A rendering of the boutique hotel to be developed by Delshah Capital at 17 W. 24th St.
NEW YORK CITY—The past few years with a development and construction boom firmly in place in Manhattan and buyers willing to pay record prices, investors in the niche non-performing debt arena had slim pickings indeed. The outlook for the distressed real estate sector now may be changing, says Michael Shah, principal and CEO of Delshah Capital LLC.
The New York City-based real estate investment and property management firm recently closed several distressed real estate transactions in Manhattan including the purchase of a non-performing senior mortgage note encumbering 17 West 24th St. for $9 million. That deal represented approximately a 63% loan-to-value on the underlying asset value. Delshah Capital plans to move forward on plans to convert the currently vacant five-story commercial building off Madison Square Park in Manhattan’s Flatiron District into an 18-story, 68-key boutique luxury hotel.
The firm also recently acquired a defaulted note on 97 2nd Ave. The 10,948-square-foot, six-story mixed-use building in the East Village features 10 residential units and 2,245 square feet of ground floor retail and is 100% leased. Delshah purchased the note all cash, at a purchase price that equates to $868-per-square-foot, which represents approximately a 61% LTV. The two recent deals were the first distressed note purchases by Delshah Capital since 2012.
“We are pleased to see opportunities in the non-performing debt space after several years of an overheated market. These opportunities represent a return to Delshah’s core competency of acquiring defaulted notes in premier locations,” Shah said. “Over the past several years, we stood by patiently while many of our competitors took speculative bets on rising retail rents and condo prices. Now that market conditions have begun to change, it’s time to fire up the engine and hit the gas.”
Michael Shah, principal and CEO of Delshah Capital, LLC
The firm since its inception in 2006 has seen its equity value grow from approximately $15 million to more than $327 million. Its current portfolio totals more than 2 million square feet and is valued at more than $800 million. The company expects its portfolio value to grow to approximately $975 million with projects under development. Delshah Capital’s current portfolio includes 17 real estate assets, composed of 1,200 residential rental units and 10 retail units across the five boroughs of New York City.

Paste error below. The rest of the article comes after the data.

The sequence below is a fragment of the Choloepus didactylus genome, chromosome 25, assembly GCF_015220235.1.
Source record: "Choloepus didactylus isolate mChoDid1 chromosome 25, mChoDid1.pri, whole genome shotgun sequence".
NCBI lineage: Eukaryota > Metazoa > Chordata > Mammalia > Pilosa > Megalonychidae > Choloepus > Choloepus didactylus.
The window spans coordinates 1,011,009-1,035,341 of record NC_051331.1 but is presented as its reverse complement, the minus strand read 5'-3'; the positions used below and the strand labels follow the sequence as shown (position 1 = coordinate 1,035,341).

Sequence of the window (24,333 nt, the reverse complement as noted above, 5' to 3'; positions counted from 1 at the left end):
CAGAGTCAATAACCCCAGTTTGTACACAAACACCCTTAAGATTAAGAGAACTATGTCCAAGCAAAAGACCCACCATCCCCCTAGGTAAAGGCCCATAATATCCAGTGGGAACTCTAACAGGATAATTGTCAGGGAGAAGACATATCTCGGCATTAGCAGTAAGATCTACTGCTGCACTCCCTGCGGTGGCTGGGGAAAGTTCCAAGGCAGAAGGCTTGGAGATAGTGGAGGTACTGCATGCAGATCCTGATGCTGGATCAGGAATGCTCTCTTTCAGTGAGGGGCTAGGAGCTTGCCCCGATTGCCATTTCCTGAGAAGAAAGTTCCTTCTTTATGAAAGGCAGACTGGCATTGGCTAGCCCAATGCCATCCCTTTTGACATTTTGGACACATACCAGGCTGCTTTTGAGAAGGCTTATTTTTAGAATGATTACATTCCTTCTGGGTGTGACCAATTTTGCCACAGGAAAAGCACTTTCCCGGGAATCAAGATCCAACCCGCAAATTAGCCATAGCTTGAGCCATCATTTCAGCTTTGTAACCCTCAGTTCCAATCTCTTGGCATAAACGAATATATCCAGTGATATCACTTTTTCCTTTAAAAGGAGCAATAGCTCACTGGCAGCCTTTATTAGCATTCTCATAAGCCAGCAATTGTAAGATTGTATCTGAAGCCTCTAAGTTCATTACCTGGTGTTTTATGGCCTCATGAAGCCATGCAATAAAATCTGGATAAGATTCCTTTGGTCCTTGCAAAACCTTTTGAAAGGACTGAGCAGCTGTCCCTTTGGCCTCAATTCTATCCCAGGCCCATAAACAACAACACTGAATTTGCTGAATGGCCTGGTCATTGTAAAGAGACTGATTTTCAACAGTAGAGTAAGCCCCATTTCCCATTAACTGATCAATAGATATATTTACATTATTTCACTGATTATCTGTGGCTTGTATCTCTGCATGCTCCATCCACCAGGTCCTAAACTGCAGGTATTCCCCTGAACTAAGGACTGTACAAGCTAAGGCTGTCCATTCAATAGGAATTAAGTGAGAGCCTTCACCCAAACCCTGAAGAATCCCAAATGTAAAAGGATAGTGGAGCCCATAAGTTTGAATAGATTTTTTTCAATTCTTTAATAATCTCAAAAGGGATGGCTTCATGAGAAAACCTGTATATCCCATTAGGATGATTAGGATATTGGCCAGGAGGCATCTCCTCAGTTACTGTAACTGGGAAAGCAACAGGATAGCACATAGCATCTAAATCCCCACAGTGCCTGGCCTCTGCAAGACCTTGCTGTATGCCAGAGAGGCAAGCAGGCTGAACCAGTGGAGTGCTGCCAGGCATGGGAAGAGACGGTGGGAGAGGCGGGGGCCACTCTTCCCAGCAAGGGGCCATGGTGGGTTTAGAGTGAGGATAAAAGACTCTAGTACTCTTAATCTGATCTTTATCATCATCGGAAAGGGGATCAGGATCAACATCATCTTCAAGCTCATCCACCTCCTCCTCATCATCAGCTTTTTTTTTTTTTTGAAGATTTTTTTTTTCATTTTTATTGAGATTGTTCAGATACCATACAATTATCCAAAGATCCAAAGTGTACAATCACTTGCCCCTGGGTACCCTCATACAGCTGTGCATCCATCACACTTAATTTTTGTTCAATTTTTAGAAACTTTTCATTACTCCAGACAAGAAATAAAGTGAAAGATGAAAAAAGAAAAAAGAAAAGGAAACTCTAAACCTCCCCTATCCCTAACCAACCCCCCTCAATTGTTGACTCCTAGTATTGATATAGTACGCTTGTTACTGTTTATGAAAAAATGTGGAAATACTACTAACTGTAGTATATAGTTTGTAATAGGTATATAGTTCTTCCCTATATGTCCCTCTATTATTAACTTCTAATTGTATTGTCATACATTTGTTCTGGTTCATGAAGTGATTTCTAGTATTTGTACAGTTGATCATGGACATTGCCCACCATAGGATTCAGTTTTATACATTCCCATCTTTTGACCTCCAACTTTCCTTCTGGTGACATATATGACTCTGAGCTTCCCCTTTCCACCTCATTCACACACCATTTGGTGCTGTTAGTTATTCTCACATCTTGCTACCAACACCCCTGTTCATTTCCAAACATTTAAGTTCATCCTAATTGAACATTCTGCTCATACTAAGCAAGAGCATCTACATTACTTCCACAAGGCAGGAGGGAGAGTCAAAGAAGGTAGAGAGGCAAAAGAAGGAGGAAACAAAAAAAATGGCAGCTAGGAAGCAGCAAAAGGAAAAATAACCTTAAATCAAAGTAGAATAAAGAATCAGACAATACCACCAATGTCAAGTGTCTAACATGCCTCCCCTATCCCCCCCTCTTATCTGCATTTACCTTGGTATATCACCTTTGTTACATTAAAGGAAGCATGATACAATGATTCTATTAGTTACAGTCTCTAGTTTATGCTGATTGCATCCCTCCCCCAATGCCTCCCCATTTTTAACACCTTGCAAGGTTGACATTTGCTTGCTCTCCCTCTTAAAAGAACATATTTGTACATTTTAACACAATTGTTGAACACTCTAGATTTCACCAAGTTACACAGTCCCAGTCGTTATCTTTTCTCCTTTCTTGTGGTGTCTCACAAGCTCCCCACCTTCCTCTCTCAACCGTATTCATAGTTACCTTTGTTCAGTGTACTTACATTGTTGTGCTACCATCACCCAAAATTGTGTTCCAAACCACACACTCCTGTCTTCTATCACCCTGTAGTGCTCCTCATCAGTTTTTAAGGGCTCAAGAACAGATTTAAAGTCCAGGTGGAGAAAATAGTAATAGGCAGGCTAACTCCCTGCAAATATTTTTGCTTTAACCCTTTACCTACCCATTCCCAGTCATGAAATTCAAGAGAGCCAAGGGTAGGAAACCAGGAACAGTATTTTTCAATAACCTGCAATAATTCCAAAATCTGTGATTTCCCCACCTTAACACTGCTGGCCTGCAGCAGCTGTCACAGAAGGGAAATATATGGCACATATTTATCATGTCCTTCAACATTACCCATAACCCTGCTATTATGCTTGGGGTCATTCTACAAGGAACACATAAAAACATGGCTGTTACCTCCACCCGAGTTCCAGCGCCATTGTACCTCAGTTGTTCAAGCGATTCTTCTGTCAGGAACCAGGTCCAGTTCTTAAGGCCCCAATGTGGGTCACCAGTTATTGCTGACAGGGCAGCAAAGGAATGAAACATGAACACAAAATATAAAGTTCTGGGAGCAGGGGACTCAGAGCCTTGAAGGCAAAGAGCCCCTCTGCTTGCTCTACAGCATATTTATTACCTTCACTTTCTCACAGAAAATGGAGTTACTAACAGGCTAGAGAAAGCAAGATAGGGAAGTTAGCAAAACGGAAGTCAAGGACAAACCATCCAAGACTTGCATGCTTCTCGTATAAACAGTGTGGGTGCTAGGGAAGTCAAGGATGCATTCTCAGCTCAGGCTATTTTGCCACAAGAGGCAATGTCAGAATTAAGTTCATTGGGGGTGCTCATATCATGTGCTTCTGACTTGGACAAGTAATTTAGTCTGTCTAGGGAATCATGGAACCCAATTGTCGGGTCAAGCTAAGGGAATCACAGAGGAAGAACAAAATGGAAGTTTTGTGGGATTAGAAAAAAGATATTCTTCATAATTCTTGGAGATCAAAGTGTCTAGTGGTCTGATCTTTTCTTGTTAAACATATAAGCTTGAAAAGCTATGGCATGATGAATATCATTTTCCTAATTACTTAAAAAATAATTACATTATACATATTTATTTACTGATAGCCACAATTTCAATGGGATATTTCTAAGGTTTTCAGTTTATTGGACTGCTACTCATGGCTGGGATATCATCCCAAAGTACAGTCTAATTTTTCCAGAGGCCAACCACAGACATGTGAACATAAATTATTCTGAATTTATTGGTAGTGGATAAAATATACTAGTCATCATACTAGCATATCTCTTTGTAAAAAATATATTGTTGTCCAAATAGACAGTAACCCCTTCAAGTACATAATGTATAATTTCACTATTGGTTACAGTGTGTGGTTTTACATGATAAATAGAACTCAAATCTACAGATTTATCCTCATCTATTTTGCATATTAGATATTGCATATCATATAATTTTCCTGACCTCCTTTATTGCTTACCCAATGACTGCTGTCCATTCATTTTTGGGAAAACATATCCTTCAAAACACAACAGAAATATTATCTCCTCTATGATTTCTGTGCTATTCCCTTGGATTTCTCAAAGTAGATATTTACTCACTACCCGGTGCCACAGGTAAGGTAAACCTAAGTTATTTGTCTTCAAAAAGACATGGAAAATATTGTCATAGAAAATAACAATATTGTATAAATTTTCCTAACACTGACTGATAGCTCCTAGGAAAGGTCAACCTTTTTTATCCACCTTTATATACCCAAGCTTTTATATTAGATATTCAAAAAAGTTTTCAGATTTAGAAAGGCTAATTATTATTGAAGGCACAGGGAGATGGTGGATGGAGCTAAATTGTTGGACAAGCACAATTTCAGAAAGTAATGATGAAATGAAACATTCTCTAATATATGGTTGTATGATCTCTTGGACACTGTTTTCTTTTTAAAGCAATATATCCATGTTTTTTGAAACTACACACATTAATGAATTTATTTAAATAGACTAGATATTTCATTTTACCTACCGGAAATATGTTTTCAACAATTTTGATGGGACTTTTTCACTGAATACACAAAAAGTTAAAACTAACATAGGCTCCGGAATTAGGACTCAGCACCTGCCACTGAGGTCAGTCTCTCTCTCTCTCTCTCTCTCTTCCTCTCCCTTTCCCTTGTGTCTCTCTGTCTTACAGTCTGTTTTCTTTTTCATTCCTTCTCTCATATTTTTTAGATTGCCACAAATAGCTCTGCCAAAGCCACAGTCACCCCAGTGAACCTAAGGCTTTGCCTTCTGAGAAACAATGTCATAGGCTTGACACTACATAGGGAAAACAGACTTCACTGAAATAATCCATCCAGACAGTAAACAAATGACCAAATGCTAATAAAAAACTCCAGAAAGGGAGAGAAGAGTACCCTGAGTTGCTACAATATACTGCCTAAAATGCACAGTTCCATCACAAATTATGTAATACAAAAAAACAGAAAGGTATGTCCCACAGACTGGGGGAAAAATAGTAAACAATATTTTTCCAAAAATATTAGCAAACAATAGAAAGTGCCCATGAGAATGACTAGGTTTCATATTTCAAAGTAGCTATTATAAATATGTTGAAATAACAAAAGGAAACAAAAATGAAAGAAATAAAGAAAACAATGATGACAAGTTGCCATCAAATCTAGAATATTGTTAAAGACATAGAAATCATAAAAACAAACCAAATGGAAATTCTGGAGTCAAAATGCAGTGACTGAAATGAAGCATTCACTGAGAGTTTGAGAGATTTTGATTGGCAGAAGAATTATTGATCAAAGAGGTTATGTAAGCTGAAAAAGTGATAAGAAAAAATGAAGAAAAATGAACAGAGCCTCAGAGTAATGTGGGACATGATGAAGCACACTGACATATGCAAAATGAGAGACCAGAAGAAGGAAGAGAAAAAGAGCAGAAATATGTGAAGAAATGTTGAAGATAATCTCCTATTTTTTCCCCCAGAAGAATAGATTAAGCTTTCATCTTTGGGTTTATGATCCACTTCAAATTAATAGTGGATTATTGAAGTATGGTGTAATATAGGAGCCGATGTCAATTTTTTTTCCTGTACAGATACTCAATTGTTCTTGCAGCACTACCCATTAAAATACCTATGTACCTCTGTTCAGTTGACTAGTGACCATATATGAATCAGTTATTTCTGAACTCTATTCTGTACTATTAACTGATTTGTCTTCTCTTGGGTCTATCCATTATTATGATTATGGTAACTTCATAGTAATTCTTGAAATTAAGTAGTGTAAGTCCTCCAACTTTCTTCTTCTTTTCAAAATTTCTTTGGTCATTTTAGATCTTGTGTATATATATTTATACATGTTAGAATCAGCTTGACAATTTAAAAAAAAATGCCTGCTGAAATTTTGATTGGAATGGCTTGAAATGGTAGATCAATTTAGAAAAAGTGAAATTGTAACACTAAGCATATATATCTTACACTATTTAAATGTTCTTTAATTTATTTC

Shah tells Globest.com that after a three-year run-up in real estate values, the real estate market in Manhattan began to plateau in the second half of 2016. Now he notes that sellers expectations have come down to the point that normal market transactions (non-distressed) “are almost palatable again.”
The pool of buyers for the most part, he adds, are more “responsible in terms of pricing that they were in the past few years.” This change in investor attitude, along with other market forces, are creating prime opportunities for the first time in the non-performing sector since 2012, Shah believes.
He says those distressed asset opportunities will come “in two flavors”—residential condominium development sites and existing retail condo properties that were underwritten based on securing extremely high rents.
“There were a lot of development sites and development projects planned with break-evens above $2,500-a- (square)-foot where people thought they were going to get $3,000 to $3,500-a-foot during the exuberant run-up in condo pricing,” he says. “It is very clear that they are not going to get much more than $2,000-a-foot and they are under water or are unable to finance their condo developments because the market for financing them dried up.”
Some of these condo developments’ land loans are now coming due and require further interest reserve modifications. Shah says those type of deals are beginning to occur. In fact, the firm’s purchase of 17 West 24th St. stemmed from the purchase of a note from a bridge lender whose borrower defaulted and couldn’t secure project financing.
The other source of distressed real estate will come from the retail sector based on the changing fortunes of retail investors who paid very speculative prices for retail condo properties in Soho, Madison and Fifth avenues, based on the tremendous increases in rents those properties were enjoying from 2012 to 2015.
The retail market has changed tremendously since then and those property owners are not going to be able to sign lease deals that would support the loan underwriting terms. Those opportunities, he believes will become more and more prevalent as these retail property loans become due.
“In fact, we are in the process of purchasing loans on three retail condos in Manhattan right now,” Shah says.
Among the firm’s projects already in development, Shah says Delshah Capital’s “crown jewel” is 30 Morningside Drive. The firm hired architectural firm CentraRuddy to reposition the five historic buildings it acquired from Mount Sinai Hospital and to put in another 20,000 to 30,000 square feet of space based on air rights that respected the historic character of the property and retained its qualification for historic tax credits, he relates. The project, including acquisition, financing and development costs, will total approximately $255 million and will convert the former hospital property to approximately 205 luxury residential condominiums.
Shah says the company has self-financed construction at the site but plans to close on a construction loan in August or September of this year. The project’s financing stack currently includes: Israeli capital, EB-5 and historic tax credits. The project should begin leasing in 2019, he says.